“By now you would be familiar with the budget papers,” Wayne Swan remarked breezily at the start of his 4.15pm press conference, but judging by the questions on offer most of the nation’s leading hacks were still struggling to find the silver bullet to destroy the Treasurer’s fiscal rectitude.

Either that, or Swanny had deliberately jacked up the heating so high that the brain cells lined up for destruction at the Kennedy Room later on had already committed mass suicide.

No journo was able to land a knockout blow with the Treasurer’s opening lines about getting “back into the black” and converting the “mining boom to an opportunity boom” led to a broad re-hashing of doorstop questions already heard in finitum during the lead-up.

A brave Hugh Riminton stepped up first to ask whether masochism had got the better of Wayne and whether he had decided to deliberately enforce a joyless budget. Definitely not, Swanny said: we’re doing the right thing by the country and specifically not targeting individuals, and anyway the job pipeline’s strong for those who want to get one. Also, we’re all about avoiding price pressures by making sure the government doesn’t overspend with the economy rebounding.

Matt Franklin was next, but seemed at sea without usual Australian chum James Massola by his side, posing a confused query about the timing of the savings measures which he reckoned were going to be delayed. Swan remarked that, in fact, measures like the Fringe Benefits Tax changes on company cars would take effect immediately.

Possible Dinosaur Jr fan Alison Carrabine stepped up to the plate with a blunt enquiry about “who’s going to feel the pain?” and Swan swiped it away saying he had not set out to make people deliberately unhappy. While some people on the fringes would require “a bit of a nudge” to get back into the workforce it was obscene that they couldn’t benefit from the coming Asian Century like everyone else.

The ABC’s prime political griller Lyndal Curtis wanted specifics on exactly how many people would be targeted in the welfare to work program but Swan didn’t know, stating instead that disability pension recipients would be given “every opportunity” to re-enter the workforce.

Veteran News Limited hardman Steve Lewis accused the Treasurer of not being as fiscally prudent as Peter Costello, to which an incredulous Swan responded he had done things Costello “had never done”, like limiting expenditure to 1% over four years (even though a check of the budget papers shows that spending has been skived off into 2012-13 from 2011-13).

In the first of two probes from the Sky News Kieran Gilbert/David Speers duumvirate (the duo would later get a private run-down from Stephen Smith as everyone else filtered out), Kieran asked whether there was an “inherent contradiction” in putting caps on the family payment system at the same time the government extended it for other kids. Wayne shot back that 15-year-olds have bigger feet that a 13-year-old (new shoes) and that teenagers continue to raid the pantry when they get home from school. No-one posed the obvious follow-up that two minute noodles aren’t actually that expensive.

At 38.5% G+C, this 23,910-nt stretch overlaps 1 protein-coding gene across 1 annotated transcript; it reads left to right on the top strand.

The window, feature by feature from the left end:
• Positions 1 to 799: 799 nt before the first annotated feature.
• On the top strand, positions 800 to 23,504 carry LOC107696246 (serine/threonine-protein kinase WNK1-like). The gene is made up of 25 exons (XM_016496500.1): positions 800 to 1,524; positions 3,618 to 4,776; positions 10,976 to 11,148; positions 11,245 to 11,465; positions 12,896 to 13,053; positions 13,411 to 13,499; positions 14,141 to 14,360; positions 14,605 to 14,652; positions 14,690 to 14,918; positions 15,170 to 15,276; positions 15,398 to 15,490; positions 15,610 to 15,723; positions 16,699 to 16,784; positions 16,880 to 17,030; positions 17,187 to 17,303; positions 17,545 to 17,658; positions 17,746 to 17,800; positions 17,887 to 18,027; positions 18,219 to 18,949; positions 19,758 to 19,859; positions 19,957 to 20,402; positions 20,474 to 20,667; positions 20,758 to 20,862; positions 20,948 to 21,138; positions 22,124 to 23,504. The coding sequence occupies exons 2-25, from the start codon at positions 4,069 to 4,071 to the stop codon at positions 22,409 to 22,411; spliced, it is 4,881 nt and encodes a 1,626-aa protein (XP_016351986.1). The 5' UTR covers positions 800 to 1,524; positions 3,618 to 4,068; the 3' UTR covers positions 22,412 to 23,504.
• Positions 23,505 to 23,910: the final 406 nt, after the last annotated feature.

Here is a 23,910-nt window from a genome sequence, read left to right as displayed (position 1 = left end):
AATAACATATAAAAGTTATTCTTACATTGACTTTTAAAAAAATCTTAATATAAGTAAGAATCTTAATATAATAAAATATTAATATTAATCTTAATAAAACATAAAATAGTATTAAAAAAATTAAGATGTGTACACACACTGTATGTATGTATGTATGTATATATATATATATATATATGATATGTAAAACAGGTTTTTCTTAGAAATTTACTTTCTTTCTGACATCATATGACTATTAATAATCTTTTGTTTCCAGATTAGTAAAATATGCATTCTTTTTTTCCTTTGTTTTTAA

A man with a Beatles haircut then asked whether the government might have trouble getting $22 billion worth of spending cuts through the Senate with the support of the Greens. Swanny responded that if the Liberals were fiscally responsible the government wouldn’t even need Bob Brown so the emphasis was therefore on Tony Abbott to embrace fiscal responsibility.

ABC business correspondent Andrew Robertson popped up to ask whether the assistance for small business was actually that much given that the benefits divided by the number of Australian businesses only added up to $5 a week. Swan gave a vague response reiterating the total value of the package — perhaps because with the entrepreneurs tax break abolished, many small businesses would actually end up worse off.

Then Speers was back wanting answers on a $2.5 billion cut from the Defence budget and Swanny responded that the money was actually lower — not because he hated the troops but because of something called the “re-profiling of defence capital projects” and deferrals to later years.

Another asked whether the net spend on training over six years was too low and the Treasurer replied that the assumption was completely wrong and, even if it wasn’t, industry were waiting in the wings to pick up some of the burden.

After an extended period of shouted half-questions from about 11 people at the same time, the wily Carrabine again emerged for a second bite, asking whether it was in fact the mining industry doing all the heavy economic lifting given that spending cuts and new commitments roughly cancelled each other out. Swan countered that his “saves” had actually been more than his “spends” and that a 1% growth in expenditure in an economy growing by 4% each year was actually a massive achievement.

Finally, Mel Clarke from ABC TV wondered aloud whether the deferrals in infrastructure spending had actually come at the wrong time given the capacity constraints still in the economy.

An incredulous Swan laughed that off with little explanation before striding out of the room, leaving the remaining hacks just two-and-a-half-hours to find the multi-billion dollar budget black hole they hoped would make stars of them in the morning.

Peter Fray

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